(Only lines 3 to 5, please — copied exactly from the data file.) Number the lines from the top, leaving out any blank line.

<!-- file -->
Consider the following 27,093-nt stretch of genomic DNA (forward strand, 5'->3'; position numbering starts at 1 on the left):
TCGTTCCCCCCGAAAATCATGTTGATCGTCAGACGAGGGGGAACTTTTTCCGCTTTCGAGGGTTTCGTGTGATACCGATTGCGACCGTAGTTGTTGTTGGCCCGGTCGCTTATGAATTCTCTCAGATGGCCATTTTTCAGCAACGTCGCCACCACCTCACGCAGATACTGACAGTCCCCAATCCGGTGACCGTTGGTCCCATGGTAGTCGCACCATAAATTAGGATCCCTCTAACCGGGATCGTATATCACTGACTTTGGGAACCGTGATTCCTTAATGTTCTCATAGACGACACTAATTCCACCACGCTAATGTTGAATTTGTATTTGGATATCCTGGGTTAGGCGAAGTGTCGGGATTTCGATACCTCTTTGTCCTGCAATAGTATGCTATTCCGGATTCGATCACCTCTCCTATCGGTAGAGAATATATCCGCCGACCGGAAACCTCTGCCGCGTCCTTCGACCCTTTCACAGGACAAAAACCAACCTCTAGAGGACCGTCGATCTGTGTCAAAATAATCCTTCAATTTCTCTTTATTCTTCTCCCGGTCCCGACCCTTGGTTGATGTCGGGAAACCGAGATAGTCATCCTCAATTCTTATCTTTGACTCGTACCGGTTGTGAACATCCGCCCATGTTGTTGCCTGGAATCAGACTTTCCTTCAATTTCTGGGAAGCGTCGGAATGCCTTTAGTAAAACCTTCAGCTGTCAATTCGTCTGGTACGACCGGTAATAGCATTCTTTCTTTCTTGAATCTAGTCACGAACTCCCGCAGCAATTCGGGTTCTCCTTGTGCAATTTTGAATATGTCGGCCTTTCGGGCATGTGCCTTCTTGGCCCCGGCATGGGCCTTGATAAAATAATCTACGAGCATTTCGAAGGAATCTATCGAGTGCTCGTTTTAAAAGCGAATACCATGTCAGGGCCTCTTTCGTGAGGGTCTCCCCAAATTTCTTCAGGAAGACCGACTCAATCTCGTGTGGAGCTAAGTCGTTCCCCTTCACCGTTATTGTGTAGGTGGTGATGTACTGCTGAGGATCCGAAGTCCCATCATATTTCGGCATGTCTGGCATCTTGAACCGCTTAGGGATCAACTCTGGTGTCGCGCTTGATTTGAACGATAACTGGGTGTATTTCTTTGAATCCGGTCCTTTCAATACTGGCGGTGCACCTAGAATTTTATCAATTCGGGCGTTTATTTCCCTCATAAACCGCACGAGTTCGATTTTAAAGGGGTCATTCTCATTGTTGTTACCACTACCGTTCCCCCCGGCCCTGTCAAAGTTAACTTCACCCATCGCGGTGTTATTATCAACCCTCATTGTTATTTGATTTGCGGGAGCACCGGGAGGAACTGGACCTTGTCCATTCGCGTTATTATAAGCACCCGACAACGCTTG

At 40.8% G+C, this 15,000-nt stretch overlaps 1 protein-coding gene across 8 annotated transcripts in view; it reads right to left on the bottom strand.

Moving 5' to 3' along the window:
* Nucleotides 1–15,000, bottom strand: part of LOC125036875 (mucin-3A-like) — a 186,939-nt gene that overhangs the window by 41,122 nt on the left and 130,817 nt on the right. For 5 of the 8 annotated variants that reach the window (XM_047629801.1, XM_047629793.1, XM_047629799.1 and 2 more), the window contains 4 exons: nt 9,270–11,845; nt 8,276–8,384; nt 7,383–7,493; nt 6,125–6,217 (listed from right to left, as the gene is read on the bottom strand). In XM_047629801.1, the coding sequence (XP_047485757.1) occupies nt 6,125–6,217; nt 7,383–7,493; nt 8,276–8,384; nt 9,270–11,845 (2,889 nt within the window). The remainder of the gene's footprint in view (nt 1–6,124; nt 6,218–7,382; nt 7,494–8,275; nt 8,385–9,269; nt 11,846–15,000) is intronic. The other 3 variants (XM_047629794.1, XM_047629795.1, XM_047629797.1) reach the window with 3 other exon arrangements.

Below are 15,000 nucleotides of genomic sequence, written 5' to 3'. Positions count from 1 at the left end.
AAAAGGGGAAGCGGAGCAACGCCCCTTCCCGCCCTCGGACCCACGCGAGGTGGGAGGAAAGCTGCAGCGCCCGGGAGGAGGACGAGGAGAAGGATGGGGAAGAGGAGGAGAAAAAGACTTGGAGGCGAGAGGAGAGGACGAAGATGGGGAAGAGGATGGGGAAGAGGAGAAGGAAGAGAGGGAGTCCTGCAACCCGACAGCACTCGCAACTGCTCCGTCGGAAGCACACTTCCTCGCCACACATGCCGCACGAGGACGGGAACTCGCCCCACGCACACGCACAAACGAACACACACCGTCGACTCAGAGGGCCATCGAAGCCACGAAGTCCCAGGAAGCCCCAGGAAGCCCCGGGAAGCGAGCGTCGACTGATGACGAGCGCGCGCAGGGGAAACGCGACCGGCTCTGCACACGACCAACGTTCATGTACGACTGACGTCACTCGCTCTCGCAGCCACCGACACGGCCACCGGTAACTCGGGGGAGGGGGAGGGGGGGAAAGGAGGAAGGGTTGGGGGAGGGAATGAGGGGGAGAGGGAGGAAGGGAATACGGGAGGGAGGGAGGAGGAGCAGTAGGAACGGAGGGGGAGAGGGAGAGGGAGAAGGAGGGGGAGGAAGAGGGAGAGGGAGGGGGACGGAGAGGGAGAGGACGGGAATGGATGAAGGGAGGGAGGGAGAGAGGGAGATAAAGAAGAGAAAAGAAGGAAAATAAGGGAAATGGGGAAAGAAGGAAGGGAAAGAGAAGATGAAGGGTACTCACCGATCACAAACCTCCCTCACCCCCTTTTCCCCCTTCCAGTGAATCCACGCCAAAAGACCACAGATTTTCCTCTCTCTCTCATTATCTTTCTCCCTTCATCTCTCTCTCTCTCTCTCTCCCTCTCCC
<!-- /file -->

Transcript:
At 40.8% G+C, this 15,000-nt stretch overlaps 1 protein-coding gene across 8 annotated transcripts in view; it reads right to left on the bottom strand.

Moving 5' to 3' along the window:
* Nucleotides 1–15,000, bottom strand: part of LOC125036875 (mucin-3A-like) — a 186,939-nt gene that overhangs the window by 41,122 nt on the left and 130,817 nt on the right. For 5 of the 8 annotated variants that reach the window (XM_047629801.1, XM_047629793.1, XM_047629799.1 and 2 more), the window contains 4 exons: nt 9,270–11,845; nt 8,276–8,384; nt 7,383–7,493; nt 6,125–6,217 (listed from right to left, as the gene is read on the bottom strand). In XM_047629801.1, the coding sequence (XP_047485757.1) occupies nt 6,125–6,217; nt 7,383–7,493; nt 8,276–8,384; nt 9,270–11,845 (2,889 nt within the window). The remainder of the gene's footprint in view (nt 1–6,124; nt 6,218–7,382; nt 7,494–8,275; nt 8,385–9,269; nt 11,846–15,000) is intronic. The other 3 variants (XM_047629794.1, XM_047629795.1, XM_047629797.1) reach the window with 3 other exon arrangements.